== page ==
James Tiptree, Jr.: The Double Life of Alice B. Sheldon by Julie Phillips
My rating: 5 of 5 stars
This biography of Alice Sheldon is brilliant. Brilliant, but sobering.
I didn't imagine there would be such depth and investigation going into Alice's life, but not only do we get the character of it, but we get the whole glorious, convoluted, conflicted joy, sadness, and understanding of this person.
I mean, sure, the later-life effects of her writing under the well-respected pseudonym of Tiptree and her increasingly difficult dodges she had to perform to keep her secret from all of fandom and the friends she made from other authors was pretty fun, sad, and freaking fantastic. But when we see all of this through the eyes of her personal feminism and the resulting blowback in the SF field, the whole subject takes on a very poignant and relevant light.
She was very conflicted on the whole subject and it shows.
She led a rich life, from being the daughter of a popular novelist, living in Africa during the heyday of the Great White Hunter legends as a kid, to always knowing she never BELONGED anywhere, of how she was driven by rage as a woman while always having to put on a happy face, to her days as a professional painter learning from the greats, to her short stint as a critic, her joining the military during WWII, to her life as a chicken farmer, to her time as a CIA analyst, to her time as a psychological researcher on perception, to her much later career as an SF author.
What started as a joke turned into a name thrown into fame. She was a man who finally understood women! (Never mind that so many of the stories are DARK, dystopian, highly sexualized male-dominated stories full of institutional and personal abuse... and both sexes were to blame.)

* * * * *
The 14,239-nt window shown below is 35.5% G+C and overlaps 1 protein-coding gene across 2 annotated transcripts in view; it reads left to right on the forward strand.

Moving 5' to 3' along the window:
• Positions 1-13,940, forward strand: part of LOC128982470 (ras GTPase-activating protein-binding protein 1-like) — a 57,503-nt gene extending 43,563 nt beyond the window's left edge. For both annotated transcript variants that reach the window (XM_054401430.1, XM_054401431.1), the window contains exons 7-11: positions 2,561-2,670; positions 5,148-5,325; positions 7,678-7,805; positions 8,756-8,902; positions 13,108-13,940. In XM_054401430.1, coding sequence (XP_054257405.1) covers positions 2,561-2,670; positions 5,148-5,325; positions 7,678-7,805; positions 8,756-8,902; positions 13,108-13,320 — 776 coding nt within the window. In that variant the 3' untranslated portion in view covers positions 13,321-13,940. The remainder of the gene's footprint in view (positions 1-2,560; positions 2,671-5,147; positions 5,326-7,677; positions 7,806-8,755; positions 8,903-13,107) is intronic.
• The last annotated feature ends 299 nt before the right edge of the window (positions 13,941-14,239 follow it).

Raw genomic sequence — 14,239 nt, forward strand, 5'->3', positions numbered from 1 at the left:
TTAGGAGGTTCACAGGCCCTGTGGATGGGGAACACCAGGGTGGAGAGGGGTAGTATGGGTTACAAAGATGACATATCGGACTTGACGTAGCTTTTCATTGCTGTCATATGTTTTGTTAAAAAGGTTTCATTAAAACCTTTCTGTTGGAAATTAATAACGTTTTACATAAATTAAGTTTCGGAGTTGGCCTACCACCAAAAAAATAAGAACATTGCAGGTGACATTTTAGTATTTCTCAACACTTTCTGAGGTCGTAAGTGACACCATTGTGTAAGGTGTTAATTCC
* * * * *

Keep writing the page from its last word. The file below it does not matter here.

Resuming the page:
The biographer gave us everything in Alice's life. Her lesbian desires, never fulfilled, her rebellious decision to elope with a man who was just as angry as her, to finding deep companionship with her second husband while never really getting what she really desired. Compound this with her agreement with him to form a suicide pact when things got to be too difficult, and then, at the end, after much illness and depression, she kills her husband and then herself, the picture becomes quite as dark as her fiction.
But this is not the whole story. Of course. She suffered lifelong depression and rage at the world, but it was science and the drive to build something lasting that brought her the most joy. Her core belief revolved around anti-entropy. I thought it was beautiful. She was always rational and deliberate. How she went about saying goodbye to everyone was as thoughtful as it was heartbreaking.
I've never read a more multi-faceted and rich biography. Of course, I can also blame the woman who is the subject of it for giving so much interesting fodder in the shape of her life.
Yes, it's a difficult life, too, but it was full of something really special. It might even go a long, long way to redefining our understanding of history. From a humanist perspective.
Just. Wow. What an interesting person.
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